acrobatic

[ak-ruh-bat-ik]
Also ac·ro·bat·i·cal.

Origin of acrobatic

From the Greek word akrobatikós, dating back to 1860–65. See acrobat, -ic
Related formsac·ro·bat·i·cal·ly, adverbsem·i·ac·ro·bat·ic, adjective
Dictionary.com Unabridged Based on the Random House Unabridged Dictionary, © Random House, Inc. 2018

Examples from the Web for acrobatic

Contemporary Examples of acrobatic

Historical Examples of acrobatic

  • It was evident that dressing was going to be an acrobatic performance.

  • "All right," said Bezdek, whose mind was nothing if not acrobatic.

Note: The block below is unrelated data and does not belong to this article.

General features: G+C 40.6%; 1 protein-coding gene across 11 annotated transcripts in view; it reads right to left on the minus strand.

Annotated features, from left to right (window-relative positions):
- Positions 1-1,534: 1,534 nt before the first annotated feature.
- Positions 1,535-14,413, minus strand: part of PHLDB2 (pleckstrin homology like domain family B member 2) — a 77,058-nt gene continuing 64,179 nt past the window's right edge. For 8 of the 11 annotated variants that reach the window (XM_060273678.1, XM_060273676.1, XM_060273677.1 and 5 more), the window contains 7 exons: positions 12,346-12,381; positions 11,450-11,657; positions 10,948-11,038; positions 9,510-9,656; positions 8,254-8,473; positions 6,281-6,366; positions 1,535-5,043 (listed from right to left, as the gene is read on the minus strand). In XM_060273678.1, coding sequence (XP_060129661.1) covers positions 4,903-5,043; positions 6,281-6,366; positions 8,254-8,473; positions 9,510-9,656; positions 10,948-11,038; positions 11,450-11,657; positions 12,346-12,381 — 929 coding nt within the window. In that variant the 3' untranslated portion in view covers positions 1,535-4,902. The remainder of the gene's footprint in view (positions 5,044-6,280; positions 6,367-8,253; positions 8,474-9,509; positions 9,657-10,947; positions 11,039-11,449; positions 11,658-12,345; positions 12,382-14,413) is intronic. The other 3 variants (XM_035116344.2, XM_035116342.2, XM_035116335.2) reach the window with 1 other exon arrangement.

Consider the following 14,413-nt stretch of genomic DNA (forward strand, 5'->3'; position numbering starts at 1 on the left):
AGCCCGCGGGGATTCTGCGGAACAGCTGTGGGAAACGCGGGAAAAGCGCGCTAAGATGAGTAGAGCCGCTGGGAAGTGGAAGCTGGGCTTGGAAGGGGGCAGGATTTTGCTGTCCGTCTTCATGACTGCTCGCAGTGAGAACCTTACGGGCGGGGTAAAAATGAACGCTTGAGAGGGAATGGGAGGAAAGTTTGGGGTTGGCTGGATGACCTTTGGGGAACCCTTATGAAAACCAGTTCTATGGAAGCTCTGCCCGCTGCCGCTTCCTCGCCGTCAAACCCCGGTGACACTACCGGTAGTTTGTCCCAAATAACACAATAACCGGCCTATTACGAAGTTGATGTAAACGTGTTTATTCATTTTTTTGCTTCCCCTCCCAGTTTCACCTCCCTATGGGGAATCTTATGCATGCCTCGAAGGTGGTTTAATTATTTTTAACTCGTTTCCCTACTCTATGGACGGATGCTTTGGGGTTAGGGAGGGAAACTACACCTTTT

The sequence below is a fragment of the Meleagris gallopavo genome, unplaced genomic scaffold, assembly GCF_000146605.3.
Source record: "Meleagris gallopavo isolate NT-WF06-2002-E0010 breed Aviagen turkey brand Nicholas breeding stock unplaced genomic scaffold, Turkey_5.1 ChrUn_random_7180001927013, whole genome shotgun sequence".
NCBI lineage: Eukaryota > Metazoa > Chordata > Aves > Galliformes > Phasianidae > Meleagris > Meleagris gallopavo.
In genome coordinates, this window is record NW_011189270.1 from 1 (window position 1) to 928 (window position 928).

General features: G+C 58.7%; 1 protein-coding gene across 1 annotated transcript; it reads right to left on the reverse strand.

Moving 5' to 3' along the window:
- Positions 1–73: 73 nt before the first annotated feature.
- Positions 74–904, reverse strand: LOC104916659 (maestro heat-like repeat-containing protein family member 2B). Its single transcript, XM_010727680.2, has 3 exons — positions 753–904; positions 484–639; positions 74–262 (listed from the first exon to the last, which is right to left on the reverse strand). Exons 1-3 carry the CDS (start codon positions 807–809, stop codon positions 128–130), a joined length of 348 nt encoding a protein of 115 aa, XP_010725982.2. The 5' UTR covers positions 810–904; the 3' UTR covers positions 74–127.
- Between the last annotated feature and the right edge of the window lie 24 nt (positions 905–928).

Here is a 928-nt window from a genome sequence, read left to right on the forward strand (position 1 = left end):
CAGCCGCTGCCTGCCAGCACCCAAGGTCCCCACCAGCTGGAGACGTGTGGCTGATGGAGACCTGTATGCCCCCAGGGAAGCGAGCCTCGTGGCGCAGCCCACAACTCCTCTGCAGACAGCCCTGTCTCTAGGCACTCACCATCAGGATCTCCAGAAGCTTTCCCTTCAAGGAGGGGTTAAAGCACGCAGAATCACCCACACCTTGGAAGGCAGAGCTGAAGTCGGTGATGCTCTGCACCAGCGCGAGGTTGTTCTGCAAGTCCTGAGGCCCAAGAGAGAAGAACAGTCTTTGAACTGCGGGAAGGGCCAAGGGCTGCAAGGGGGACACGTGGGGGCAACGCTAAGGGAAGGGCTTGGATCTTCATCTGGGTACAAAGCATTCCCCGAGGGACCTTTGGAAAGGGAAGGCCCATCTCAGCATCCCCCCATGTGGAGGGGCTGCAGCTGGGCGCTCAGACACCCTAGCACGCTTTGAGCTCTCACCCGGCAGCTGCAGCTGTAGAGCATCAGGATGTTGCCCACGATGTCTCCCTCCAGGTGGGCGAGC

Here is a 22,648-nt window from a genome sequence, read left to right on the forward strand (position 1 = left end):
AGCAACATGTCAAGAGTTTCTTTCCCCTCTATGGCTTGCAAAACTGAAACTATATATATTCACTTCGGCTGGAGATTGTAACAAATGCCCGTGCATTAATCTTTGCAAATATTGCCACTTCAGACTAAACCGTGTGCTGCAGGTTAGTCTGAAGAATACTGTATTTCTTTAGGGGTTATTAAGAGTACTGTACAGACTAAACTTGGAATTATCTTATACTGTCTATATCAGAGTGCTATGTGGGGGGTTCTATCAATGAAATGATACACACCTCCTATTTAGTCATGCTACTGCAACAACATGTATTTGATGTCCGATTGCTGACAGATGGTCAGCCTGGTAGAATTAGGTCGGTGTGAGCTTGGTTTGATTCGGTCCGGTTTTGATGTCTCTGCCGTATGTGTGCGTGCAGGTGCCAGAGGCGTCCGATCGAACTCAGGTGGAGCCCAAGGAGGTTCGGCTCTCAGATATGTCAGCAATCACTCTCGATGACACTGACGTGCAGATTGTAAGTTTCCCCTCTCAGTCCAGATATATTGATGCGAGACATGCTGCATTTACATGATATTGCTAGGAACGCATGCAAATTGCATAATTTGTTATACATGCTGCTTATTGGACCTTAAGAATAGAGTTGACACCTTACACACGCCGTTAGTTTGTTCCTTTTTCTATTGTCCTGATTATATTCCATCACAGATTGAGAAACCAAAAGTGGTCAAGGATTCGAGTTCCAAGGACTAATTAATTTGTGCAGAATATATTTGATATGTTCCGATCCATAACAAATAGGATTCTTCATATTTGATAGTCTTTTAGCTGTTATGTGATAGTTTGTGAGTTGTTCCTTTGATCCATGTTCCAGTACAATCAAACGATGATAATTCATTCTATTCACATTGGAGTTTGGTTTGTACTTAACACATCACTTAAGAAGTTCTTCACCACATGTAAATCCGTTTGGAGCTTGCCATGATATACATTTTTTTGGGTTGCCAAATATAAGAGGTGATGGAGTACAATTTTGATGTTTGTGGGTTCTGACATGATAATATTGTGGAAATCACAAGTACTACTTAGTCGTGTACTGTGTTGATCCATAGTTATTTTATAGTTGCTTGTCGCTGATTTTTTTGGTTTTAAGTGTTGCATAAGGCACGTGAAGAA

Reel Life Films

    Samuel Kimball Merwin

  • "I wish I had an acrobatic conscience such as yours, Bruce," says he.

    Torchy As A Pa

    Sewell Ford

  • It required some exercise of acrobatic agility to get into or out of the town.

    The Johnstown Horror

    James Herbert Walker

  • To make a success at acrobatic or any other dancing you must not strain yourselves.


Word Origin and History for acrobatic
adj.

1848; see acrobat + -ic. Related: Acrobatically.

Online Etymology Dictionary, © 2010 Douglas Harper